Apologies don’t suffice

Published 12:44 pm Monday, March 17, 2008

By Staff
(This editorial originally appeared in The Fayetteville Observer.)
In 2002, the history of North Carolina’s ghastly eugenics program was revealed to the public, and Gov. Mike Easley promptly offered deep apologies to the victims who were forcibly sterilized.
A few months later, he formed the Eugenics Study Committee to investigate how North Carolina should make amends to the women who were affected.
Then, five years passed and little else happened. The Legislature didn’t adopt the committee’s proposal to compensate the victims with financial reparations. The governor’s office didn’t wage a major push for lawmakers to get it done.
The lapse between apologies and atonement is shameful.
Eugenics was a dubious science based on the idea that undesirable women should not be allowed to have children. Across the country, more than 65,000 women were sterilized because they had developmental disabilities or mental illness. And because the discipline lacked any scientific method, poor and minority women were disproportionately affected. In North Carolina during the 1960s, most of the women sterilized were black.
Even worse, North Carolina continued to involuntarily sterilize women and teenage girls for decades after the practice had been discredited and discontinued in most of the country.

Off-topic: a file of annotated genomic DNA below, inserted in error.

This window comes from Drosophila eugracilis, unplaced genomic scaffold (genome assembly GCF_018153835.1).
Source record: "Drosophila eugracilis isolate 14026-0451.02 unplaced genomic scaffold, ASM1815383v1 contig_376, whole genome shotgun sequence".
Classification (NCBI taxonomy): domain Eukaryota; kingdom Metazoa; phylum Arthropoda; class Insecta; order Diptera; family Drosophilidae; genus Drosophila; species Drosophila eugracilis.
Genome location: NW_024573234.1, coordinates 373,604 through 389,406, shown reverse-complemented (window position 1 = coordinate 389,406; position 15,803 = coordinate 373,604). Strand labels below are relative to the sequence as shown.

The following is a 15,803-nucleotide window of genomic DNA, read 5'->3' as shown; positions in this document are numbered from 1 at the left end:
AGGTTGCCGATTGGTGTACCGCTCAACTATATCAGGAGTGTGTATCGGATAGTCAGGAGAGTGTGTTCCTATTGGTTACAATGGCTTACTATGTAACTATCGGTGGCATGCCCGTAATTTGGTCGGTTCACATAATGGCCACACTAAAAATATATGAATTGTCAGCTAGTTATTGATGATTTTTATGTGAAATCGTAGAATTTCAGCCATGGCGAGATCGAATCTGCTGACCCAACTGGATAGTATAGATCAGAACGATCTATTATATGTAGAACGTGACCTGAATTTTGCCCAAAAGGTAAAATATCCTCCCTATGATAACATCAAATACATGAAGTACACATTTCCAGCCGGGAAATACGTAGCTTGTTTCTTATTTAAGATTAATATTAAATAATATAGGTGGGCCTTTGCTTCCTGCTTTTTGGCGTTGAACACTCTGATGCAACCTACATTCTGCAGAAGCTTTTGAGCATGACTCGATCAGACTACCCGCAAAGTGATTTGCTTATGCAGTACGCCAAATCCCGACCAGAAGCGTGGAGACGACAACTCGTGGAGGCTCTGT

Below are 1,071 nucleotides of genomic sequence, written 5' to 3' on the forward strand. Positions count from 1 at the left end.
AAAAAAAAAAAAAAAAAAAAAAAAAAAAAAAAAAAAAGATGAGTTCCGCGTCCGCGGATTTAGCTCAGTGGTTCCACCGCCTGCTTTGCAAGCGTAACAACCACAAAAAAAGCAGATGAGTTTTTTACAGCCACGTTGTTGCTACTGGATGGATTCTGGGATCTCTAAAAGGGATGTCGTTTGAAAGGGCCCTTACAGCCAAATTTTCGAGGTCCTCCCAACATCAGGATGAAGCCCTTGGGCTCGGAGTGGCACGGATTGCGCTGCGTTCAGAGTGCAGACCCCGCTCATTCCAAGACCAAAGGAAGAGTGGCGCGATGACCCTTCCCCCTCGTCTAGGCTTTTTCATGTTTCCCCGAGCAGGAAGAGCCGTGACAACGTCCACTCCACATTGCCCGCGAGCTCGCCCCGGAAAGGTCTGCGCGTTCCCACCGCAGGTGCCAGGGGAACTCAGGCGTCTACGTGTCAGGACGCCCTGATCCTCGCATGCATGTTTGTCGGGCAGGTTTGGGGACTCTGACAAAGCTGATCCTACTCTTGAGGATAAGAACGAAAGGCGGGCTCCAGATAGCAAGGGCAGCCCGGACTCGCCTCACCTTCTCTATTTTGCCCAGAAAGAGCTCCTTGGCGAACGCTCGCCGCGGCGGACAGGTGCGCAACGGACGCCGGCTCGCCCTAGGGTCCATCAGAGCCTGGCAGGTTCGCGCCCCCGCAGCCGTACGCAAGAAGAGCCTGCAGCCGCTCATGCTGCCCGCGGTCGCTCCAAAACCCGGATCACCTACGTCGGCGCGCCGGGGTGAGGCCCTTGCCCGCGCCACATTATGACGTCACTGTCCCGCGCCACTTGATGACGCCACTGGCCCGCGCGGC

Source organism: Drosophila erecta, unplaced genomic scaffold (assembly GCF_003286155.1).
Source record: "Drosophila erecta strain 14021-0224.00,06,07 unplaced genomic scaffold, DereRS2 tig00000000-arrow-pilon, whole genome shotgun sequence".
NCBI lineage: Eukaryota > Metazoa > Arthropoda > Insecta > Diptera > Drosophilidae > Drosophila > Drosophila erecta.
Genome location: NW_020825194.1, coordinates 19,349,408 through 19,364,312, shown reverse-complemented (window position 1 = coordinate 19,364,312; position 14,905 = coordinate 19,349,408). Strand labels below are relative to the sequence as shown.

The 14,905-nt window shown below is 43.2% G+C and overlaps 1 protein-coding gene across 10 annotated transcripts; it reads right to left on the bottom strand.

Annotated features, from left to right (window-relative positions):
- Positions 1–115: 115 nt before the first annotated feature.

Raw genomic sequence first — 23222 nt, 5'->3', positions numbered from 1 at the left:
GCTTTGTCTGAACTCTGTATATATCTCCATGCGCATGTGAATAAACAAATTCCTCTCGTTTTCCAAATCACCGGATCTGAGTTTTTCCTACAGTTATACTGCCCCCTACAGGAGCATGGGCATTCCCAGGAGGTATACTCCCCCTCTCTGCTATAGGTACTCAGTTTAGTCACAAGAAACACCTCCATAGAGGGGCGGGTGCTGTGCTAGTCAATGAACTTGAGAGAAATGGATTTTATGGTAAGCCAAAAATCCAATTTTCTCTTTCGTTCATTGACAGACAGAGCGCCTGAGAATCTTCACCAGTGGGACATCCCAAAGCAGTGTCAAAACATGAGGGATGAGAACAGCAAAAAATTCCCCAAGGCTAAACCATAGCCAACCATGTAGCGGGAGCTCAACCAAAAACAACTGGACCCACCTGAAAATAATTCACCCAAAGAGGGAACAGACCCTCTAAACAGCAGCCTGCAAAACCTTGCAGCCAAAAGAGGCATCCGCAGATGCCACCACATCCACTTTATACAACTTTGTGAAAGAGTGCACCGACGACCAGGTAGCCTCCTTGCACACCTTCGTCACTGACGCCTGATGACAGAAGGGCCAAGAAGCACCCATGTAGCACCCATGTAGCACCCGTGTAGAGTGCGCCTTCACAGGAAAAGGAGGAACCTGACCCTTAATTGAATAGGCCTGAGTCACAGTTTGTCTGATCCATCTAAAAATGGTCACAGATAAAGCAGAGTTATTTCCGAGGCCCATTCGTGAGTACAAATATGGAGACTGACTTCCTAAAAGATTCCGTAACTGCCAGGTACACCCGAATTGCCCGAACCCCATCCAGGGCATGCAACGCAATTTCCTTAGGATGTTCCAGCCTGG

The state sterilized 7,600 women from 1929 to 1974. Today, plenty of them are still alive. Some are young, still in their 40s.
North Carolina Lt. Gov. Beverly Perdue and State Treasurer Richard Moore say they want to help those surviving victims. The two leading Democratic candidates for governor say that, if elected, they would put the weight of the office behind efforts to compensate sterilization victims.
Last week, Perdue released a plan to enact the Eugenics Study Committee’s 2003 suggestions as part of her campaign platform. Her plan would require the state to invest $500,000 to start a foundation that would identify survivors and determine who qualifies for compensation.
Perdue and Moore have put the spotlight back on a disgraceful program and the people who were permanently wronged. But no governor can create a reparations program without the support of the legislators who must make room for it in the state budget.
Lawmakers will push for reparations when they understand that North Carolina can’t make a clean break from the bad policy of the past without making amends to the people who continue to suffer consequences.